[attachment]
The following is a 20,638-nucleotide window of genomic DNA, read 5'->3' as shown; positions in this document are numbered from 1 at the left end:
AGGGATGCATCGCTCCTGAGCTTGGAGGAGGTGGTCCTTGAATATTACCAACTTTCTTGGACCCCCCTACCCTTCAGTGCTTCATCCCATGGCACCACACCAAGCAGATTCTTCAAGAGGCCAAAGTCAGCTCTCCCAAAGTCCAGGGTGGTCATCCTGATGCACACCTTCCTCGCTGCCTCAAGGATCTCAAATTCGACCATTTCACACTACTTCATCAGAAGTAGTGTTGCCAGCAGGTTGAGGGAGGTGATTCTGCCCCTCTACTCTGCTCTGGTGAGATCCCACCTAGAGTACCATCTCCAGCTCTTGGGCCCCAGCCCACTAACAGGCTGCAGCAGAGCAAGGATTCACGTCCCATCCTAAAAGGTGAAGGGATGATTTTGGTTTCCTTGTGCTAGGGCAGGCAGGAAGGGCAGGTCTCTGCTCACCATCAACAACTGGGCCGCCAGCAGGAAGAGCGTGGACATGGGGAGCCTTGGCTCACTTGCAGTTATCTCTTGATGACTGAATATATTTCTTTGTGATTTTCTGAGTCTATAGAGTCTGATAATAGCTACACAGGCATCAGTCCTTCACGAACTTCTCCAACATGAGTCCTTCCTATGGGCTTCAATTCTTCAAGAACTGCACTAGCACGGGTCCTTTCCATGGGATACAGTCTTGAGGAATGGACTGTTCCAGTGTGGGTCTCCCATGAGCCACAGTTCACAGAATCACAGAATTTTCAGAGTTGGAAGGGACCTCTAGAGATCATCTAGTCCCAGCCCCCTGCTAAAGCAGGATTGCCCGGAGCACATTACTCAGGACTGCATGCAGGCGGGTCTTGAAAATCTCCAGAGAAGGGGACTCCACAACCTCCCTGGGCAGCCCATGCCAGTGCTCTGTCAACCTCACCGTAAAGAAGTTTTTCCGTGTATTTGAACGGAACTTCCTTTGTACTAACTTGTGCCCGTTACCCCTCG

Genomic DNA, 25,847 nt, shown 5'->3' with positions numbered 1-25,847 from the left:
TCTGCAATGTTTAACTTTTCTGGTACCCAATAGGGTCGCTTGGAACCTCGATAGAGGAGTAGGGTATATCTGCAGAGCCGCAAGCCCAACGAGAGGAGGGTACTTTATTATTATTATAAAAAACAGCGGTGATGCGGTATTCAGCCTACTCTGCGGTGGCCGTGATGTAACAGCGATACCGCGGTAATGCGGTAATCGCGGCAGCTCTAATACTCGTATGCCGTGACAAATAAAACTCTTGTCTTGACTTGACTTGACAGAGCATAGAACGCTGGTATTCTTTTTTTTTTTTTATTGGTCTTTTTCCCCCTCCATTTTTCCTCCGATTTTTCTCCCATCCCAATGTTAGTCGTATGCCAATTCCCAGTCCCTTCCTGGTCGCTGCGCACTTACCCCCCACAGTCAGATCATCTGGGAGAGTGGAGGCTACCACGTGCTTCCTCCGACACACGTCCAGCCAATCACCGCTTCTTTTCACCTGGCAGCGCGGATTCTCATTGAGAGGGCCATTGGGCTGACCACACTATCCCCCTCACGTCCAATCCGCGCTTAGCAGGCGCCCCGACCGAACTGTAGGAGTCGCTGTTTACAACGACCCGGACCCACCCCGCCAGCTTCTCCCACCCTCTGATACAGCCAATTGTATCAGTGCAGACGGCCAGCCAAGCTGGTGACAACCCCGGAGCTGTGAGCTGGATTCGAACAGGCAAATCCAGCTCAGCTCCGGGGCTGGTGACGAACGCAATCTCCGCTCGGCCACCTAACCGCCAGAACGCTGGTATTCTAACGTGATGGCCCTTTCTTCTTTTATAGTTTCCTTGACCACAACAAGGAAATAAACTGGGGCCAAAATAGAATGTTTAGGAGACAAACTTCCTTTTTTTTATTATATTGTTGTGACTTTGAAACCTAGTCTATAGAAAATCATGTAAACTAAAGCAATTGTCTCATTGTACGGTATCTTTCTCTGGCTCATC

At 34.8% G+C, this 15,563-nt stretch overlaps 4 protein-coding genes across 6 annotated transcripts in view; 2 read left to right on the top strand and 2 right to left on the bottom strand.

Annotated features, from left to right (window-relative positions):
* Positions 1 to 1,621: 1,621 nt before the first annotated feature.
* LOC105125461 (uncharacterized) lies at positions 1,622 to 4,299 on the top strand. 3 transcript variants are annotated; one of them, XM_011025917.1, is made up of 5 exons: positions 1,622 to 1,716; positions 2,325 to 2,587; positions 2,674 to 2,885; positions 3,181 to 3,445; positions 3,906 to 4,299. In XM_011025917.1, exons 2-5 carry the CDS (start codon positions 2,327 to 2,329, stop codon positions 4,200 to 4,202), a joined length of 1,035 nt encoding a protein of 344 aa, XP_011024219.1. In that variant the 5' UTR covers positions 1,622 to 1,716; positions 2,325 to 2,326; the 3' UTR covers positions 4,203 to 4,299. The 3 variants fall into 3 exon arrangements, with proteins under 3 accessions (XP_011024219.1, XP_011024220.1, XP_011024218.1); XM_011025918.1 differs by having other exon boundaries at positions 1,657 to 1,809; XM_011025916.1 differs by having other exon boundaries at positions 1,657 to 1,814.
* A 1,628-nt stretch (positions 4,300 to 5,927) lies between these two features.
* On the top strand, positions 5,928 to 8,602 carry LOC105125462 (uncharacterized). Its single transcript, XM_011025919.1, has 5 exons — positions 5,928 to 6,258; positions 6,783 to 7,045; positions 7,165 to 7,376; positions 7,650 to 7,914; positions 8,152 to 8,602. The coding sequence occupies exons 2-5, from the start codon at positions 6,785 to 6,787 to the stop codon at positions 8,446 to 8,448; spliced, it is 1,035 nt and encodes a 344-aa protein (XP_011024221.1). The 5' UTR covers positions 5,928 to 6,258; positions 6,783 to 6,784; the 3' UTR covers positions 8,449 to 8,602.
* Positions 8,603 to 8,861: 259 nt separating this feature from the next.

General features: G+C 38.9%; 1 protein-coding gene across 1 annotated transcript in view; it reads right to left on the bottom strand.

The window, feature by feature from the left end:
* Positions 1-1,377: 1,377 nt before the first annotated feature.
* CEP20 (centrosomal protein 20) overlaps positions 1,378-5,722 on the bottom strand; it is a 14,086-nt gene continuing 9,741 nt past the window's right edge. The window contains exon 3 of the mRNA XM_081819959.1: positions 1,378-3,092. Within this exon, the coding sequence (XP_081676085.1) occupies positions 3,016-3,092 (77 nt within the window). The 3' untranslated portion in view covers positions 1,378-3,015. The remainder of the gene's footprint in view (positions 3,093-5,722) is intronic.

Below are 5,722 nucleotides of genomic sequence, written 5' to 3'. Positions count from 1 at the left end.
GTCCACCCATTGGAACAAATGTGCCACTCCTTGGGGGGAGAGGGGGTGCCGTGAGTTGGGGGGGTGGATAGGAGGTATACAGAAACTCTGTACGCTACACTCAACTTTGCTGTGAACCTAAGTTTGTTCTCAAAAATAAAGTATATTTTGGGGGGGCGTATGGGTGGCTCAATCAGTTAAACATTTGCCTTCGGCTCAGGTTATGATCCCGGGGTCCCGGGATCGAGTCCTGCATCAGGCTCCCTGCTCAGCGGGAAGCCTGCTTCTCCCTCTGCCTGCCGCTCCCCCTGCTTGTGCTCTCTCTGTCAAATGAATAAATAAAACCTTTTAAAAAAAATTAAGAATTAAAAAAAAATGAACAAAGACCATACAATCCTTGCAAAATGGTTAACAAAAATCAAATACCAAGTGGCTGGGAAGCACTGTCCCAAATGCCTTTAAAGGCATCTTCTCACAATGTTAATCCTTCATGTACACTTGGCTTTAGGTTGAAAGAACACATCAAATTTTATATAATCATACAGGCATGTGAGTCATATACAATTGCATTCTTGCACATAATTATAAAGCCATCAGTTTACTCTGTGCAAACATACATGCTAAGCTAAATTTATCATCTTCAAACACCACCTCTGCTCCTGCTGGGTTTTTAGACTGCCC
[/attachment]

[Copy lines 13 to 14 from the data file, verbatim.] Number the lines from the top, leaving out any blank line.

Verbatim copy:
The window, feature by feature from the left end:
* Positions 1-1,377: 1,377 nt before the first annotated feature.